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Alfrun Unndis

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since Jun 14, 2013
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Recent posts by Alfrun Unndis

I somtimes sprinkle some dried nettle on my fermented chicken food. The chickens eat it right up. I'm not sure if it's a 'like' thing, a hungry thing or maybe the absorbed liquid makes everything taste the same.
5 months ago
I’ve been doing wheatfree sourdough for over a decade and I got kinda attached to the microbes and worried I wouldn’t be able to re-domesticate a wild batch that tasted the same. So I dehydrated a spoonful or two and mixed it with some flour and froze it. That one time I needed to restart a batch I just re-hydrated the thawed frozen starter and everything was fine. No need to wait days/weeks for a new microbes to set up housekeeping.

I got the idea from an article about eastern European immigrants to the US. It said that folks spread their hometown sourdough starter on a cloth and let it dry and they then brought that cloth with them so they could continue to have the bread they loved in their new home.

The experts say that eventually all the sourdough microbes will be local. But if you dehydrate and freeze some you’ll save a bit of time.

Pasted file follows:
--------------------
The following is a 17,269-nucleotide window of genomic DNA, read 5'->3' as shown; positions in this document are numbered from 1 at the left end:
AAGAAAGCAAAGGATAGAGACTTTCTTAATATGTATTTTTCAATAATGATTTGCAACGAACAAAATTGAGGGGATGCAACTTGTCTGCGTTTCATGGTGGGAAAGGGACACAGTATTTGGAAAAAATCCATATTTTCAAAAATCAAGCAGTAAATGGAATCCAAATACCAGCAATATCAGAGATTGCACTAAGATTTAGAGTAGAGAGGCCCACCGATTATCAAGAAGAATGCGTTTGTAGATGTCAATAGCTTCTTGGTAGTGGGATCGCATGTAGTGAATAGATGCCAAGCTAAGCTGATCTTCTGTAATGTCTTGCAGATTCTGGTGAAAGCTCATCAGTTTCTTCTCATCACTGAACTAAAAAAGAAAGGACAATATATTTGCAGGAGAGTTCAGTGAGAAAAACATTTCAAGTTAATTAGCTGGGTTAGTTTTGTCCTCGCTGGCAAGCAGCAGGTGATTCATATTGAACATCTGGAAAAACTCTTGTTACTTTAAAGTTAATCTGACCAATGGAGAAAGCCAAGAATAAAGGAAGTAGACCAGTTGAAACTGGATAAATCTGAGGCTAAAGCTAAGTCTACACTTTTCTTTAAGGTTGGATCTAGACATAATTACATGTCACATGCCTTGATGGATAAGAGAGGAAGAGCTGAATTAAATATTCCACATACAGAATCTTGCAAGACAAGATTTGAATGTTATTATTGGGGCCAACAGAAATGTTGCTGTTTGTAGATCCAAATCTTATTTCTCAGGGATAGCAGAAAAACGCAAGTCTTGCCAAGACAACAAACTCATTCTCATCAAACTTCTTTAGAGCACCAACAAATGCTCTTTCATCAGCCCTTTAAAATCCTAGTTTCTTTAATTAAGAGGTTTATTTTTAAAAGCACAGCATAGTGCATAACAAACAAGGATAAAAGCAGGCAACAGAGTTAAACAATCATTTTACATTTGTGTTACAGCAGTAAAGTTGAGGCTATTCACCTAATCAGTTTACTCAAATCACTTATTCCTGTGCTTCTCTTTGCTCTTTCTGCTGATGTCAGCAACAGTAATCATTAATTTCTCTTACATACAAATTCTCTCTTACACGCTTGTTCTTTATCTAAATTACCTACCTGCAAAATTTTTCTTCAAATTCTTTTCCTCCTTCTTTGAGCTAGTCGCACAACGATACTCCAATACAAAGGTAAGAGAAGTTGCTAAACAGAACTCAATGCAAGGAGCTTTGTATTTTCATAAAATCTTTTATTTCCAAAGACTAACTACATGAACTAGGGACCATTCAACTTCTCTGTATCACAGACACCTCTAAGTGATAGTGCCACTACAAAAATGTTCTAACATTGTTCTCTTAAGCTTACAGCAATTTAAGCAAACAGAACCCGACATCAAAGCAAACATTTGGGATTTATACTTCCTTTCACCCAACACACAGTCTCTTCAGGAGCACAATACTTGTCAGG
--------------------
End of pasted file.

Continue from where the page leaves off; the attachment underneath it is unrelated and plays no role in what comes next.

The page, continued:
6 months ago
I found that the same grains produce different thicknesses of kefir with different "brands" of milk. The raw milk dairy I use rarely gets gel like but the local regular dairy's pasturized milk gels really well. The supermarket ultrapasturized organic milk is somewhere in between. Try changing your milk "brand".

Are you getting pine forest/river patterns of solids on the sides of your glass when you drink your kefir, then it's be kefired no matter the thickness.

My kefir grains tend to take a vacation once a year typically mid October, they just don't produce any kefir, it's probably the related to the season change. It usually takes a week for everything to get back to normal. I thought I killed them the first couple of years.

9 months ago
I remember sidewalk "windows" in New York City from when I was a child. They were usually near the access port doors, in the sidewalk, used to load things into the basement. They were some sort of glass brick, about 4 inches square. I'm not sure how they were supported but folks would walk on them without a care. So it is possible.

As a sidenote I also remember wooden escalators, they still show up in my bad dreams sometimes. Scary stuff.
10 months ago
Use a piece of tape. either the sticky paper/plastic you already pulled off or some other light weight tape (packing, masking). Stick the tape to a small  part of the label, leave some tape to grab onto  and pull off the tape rapidly. The sticky label residue will stick to the tape and jar is clean. You can also tap goo off by tapping the label goo with the tape and pulling it away quickly.

This is a slow process small piece by small piece but satisfying.

This works on hard surfaces that can't be wet. I just used this process to remove stickers from a used laptop I just got. It looks beautiful now.
11 months ago
I have dehydrated kefir grains at low temps and stored them in powdered milk in the freezer for years and have had them revive.